MINORS ASIA – 4th In A Series For Hmong Times The Basics: Shelter

By Doug Hulcher




This is the sixth in a series exploring the refugee experience of Hmong families who eventually resettled in Minnesota and Wisconsin and around the U.S. after the wars in Southeast Asia.

Photos here (Copyright by Minors*) illustrate the different kinds of housing in Ban Vinai camp in northern Thailand, where most Hmong refugees were held, some for months and others for a decade or more, before resettling to the U.S. and other third countries, transferring to other camps, or returning to Laos. These images are from 1980-86.

In Ban Vinai refugee camp there were, spread out eventually over nine sections or zones (called Centers), nearly 400 buildings, with around 4,000 rooms, which were for families, so rooms typically had from six to twelve family members.

The numbers of extended family members would greatly increase when new arrivals came from Laos, who would move in with relatives until assigned housing; unless they were unauthorized to be in camp, in which case they were not assigned housing, or rations, or anything.

This would necessitate sharing of space, food, water, mosquito nets, clothing and so on, a tremendous burden for families who had little of each.

Photos # 1-3    

A majority of the buildings were wooden of this type, and had 10 rooms each. Being well and strongly built by a contingent of early arriving Hmong refugees, they were however largely on stilts due to the hilly terrain of the camp, offering less than ideal stability and safety, considering the large number of occupants. (Center 3)

Photo #4    

By mid-morning in the dry season folks were already outside seeking shade from the heat, as the buildings had metal roofs absorbing sunlight all day, with hot air underneath all afternoon and evening on windless days. They felt like ovens until late at night.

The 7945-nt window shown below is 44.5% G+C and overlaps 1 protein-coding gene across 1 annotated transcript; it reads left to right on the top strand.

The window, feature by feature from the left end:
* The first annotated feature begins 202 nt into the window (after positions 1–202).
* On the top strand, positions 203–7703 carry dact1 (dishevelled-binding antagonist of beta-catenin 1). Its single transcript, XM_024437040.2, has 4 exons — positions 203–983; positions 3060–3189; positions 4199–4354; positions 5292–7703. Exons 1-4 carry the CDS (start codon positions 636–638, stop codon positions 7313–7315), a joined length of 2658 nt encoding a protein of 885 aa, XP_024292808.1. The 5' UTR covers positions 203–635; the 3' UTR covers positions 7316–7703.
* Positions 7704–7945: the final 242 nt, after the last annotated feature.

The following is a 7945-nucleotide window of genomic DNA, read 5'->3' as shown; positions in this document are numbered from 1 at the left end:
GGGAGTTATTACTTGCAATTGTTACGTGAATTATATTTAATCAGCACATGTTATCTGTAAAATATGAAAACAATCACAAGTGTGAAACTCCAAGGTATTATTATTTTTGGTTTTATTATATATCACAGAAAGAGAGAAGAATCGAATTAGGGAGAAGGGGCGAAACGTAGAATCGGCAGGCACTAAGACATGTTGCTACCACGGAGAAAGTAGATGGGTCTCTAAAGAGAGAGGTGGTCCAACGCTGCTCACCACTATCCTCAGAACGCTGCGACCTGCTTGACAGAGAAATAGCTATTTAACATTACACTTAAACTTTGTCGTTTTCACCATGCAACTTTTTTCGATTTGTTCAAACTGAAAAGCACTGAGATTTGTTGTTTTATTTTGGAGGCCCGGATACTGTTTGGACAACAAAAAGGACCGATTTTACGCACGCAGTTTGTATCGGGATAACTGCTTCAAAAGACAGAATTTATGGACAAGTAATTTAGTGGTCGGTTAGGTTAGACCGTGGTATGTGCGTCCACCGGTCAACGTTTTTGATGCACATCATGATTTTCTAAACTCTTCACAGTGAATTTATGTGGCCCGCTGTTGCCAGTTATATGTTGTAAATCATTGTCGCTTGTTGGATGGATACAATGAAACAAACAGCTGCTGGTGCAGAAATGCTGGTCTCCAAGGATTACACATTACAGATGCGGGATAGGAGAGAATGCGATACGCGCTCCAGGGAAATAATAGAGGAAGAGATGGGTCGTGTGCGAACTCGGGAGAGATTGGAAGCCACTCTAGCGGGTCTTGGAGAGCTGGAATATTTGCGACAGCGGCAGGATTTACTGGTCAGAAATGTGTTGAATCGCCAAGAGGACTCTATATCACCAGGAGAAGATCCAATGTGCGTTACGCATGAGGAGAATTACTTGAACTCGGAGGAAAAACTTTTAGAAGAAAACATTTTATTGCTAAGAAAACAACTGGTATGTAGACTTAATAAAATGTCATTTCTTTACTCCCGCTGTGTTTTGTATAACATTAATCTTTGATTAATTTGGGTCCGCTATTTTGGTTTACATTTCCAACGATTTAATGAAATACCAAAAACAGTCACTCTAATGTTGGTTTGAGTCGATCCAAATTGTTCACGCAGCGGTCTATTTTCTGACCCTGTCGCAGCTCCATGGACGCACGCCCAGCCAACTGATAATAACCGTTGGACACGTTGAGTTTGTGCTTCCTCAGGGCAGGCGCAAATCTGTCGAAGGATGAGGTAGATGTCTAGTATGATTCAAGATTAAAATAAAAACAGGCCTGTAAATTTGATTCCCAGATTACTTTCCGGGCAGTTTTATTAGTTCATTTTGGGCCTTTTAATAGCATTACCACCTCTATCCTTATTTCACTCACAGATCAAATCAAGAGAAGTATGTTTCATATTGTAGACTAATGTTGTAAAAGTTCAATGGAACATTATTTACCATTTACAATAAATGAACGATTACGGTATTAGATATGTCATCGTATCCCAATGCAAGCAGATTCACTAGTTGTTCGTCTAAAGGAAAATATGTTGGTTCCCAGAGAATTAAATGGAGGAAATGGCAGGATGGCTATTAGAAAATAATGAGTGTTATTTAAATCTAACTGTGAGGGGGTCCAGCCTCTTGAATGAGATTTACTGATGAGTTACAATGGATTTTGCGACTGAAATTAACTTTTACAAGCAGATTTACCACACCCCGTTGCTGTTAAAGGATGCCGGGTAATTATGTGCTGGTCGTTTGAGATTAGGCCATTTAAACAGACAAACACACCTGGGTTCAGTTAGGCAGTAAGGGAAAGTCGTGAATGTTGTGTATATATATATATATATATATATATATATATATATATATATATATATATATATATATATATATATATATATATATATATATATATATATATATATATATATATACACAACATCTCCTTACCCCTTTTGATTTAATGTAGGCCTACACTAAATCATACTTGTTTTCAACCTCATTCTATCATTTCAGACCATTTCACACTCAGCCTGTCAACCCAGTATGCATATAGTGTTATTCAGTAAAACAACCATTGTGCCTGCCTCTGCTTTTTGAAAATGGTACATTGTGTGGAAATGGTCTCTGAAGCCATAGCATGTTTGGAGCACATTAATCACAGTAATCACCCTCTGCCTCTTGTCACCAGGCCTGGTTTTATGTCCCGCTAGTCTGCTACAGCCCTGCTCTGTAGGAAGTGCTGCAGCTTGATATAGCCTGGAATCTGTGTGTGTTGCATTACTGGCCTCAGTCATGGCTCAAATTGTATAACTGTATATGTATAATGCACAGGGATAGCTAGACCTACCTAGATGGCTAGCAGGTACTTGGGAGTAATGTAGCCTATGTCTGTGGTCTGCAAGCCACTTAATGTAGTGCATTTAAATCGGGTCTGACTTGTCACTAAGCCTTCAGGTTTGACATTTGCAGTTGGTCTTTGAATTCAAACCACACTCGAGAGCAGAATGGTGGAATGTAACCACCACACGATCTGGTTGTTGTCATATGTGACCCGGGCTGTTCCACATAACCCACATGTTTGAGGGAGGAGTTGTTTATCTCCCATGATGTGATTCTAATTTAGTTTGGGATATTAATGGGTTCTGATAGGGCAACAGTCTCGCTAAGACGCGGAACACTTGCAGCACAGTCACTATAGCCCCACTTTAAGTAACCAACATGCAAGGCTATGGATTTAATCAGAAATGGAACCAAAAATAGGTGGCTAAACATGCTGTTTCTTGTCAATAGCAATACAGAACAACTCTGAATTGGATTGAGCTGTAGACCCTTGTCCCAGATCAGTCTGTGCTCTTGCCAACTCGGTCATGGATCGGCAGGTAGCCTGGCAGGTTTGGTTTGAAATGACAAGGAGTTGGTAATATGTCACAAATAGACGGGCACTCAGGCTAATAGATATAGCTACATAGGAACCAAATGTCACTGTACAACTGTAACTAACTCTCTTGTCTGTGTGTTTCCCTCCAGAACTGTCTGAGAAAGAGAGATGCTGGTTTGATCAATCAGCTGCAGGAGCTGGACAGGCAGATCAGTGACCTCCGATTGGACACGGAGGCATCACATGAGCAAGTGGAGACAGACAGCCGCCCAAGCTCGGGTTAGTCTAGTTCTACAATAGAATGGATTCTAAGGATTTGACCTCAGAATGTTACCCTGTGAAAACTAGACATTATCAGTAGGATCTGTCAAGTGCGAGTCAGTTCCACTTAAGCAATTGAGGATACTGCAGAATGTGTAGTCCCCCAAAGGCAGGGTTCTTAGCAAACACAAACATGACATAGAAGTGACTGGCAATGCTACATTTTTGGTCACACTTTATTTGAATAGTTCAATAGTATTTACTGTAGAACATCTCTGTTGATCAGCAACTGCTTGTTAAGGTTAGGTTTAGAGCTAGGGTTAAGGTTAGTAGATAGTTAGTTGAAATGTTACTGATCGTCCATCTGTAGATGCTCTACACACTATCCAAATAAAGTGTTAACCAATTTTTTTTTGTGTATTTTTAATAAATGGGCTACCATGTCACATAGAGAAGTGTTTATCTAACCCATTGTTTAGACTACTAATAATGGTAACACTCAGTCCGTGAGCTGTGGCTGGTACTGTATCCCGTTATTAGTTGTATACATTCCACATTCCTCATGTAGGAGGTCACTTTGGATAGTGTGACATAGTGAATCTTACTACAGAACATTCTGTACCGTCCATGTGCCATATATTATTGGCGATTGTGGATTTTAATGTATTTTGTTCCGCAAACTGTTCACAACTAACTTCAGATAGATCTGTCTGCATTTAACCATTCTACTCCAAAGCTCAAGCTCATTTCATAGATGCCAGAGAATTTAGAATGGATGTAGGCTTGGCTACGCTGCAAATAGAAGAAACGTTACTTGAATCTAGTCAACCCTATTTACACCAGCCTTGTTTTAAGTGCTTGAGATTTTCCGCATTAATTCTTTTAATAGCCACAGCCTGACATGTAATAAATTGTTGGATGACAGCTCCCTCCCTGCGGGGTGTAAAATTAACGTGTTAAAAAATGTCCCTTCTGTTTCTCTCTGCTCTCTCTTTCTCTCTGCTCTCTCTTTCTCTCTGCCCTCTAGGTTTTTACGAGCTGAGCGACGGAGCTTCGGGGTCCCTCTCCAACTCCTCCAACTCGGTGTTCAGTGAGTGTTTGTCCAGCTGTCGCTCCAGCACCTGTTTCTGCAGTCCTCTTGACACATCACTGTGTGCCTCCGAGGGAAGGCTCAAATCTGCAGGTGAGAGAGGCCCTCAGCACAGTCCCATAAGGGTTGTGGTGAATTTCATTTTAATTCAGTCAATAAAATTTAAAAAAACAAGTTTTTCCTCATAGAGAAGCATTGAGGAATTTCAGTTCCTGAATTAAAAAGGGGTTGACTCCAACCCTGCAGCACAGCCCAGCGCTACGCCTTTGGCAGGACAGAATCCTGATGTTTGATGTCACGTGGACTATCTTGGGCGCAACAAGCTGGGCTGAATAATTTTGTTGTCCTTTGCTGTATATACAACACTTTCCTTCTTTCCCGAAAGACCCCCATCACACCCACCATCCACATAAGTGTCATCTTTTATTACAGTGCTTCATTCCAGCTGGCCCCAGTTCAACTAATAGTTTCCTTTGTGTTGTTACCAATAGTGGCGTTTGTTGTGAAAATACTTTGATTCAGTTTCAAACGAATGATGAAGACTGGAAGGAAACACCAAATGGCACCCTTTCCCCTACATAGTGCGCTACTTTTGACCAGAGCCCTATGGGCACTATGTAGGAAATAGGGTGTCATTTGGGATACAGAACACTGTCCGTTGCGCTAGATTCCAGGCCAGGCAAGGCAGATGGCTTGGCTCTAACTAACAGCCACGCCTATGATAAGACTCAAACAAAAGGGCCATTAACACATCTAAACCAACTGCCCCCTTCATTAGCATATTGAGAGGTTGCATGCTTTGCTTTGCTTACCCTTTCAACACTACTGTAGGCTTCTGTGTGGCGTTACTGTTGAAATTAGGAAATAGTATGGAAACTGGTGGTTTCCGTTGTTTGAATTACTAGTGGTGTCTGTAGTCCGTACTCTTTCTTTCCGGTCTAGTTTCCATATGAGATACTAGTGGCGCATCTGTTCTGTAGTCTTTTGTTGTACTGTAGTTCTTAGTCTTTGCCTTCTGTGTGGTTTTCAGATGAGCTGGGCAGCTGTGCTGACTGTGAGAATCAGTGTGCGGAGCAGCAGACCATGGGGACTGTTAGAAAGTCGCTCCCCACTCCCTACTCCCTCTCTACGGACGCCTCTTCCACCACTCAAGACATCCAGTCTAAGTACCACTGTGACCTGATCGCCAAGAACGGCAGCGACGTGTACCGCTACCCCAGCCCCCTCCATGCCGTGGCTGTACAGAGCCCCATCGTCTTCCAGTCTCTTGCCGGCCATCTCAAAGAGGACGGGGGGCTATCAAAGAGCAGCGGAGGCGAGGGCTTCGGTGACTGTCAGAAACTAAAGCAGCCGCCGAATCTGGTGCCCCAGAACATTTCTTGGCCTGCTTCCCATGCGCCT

Photo #5

The second most common multi-family housing structures in the camp, cement block buildings also heated quickly in the dry season, but during the winter months were cold all day and night, and in the rainy season humid as a cave. Dank and dark, they were the second least favored of the housing types by most folks, hardly any of whom had any choice. (Center 4)

Photo #6

For oppressive heat in the summer months, April to June, and for numbing cold in the winter months (November to February) these all-sheet metal buildings were by far considered the unluckiest of dwellings. (Center 9).

Photo #7        

In the early years of the camp, from mid-1970s to early 80s, some families had the resources to build their own houses, more in the traditional Hmong style, as this dwelling on the hill overlooking most of the camp. In subsequent years this hillside became dense with buildings as the camp population swelled to nearly 50,000.

Photo #8

Eventually over the years, a couple thousand families chose to build their own houses, in traditional style, if they had the resources to buy, barter for or gather materials, or were lucky enough to have relatives resettled abroad who could send money. (Center 6)

Photo #9

Bamboo walls and thatch roofs were the most common, though all supplemental materials available were used as well, where practical, as here with Thai advertisements. (Center 1)

Photo #10

The traditional houses were closely spaced on scarce land in the camp, and families were likewise close. (Center 2)

As with all articles in this series, please contact us if you know someone in the photos so we may provide them with their photo and hopefully hear their stories.

Minors                                                                                                                                                            Box 17131, Saint Paul, MN 55117    

email: admin@minorsasia.org

*Minors is a Minnesota based 501 c 3 Organization working to improve access to education for Hmong and other highland ethnic minority children from remote mountain villages in southeast Asia.

Our web site: http://www.minorsasia.org/